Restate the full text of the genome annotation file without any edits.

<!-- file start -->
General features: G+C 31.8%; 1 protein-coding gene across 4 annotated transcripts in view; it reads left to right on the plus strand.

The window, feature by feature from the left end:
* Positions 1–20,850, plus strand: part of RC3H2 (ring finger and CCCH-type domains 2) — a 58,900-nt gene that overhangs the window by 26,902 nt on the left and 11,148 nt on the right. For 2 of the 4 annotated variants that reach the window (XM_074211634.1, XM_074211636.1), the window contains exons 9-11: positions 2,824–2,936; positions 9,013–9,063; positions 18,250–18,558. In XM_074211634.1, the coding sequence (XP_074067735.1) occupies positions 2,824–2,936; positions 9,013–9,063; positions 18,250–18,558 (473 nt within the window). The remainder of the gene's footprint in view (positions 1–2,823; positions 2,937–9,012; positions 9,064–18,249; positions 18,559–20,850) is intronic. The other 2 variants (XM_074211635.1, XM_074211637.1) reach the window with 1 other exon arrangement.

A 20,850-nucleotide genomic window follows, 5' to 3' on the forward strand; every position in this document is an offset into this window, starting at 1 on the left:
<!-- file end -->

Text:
General features: G+C 31.8%; 1 protein-coding gene across 4 annotated transcripts in view; it reads left to right on the plus strand.

The window, feature by feature from the left end:
* Positions 1–20,850, plus strand: part of RC3H2 (ring finger and CCCH-type domains 2) — a 58,900-nt gene that overhangs the window by 26,902 nt on the left and 11,148 nt on the right. For 2 of the 4 annotated variants that reach the window (XM_074211634.1, XM_074211636.1), the window contains exons 9-11: positions 2,824–2,936; positions 9,013–9,063; positions 18,250–18,558. In XM_074211634.1, the coding sequence (XP_074067735.1) occupies positions 2,824–2,936; positions 9,013–9,063; positions 18,250–18,558 (473 nt within the window). The remainder of the gene's footprint in view (positions 1–2,823; positions 2,937–9,012; positions 9,064–18,249; positions 18,559–20,850) is intronic. The other 2 variants (XM_074211635.1, XM_074211637.1) reach the window with 1 other exon arrangement.

A 20,850-nucleotide genomic window follows, 5' to 3' on the forward strand; every position in this document is an offset into this window, starting at 1 on the left: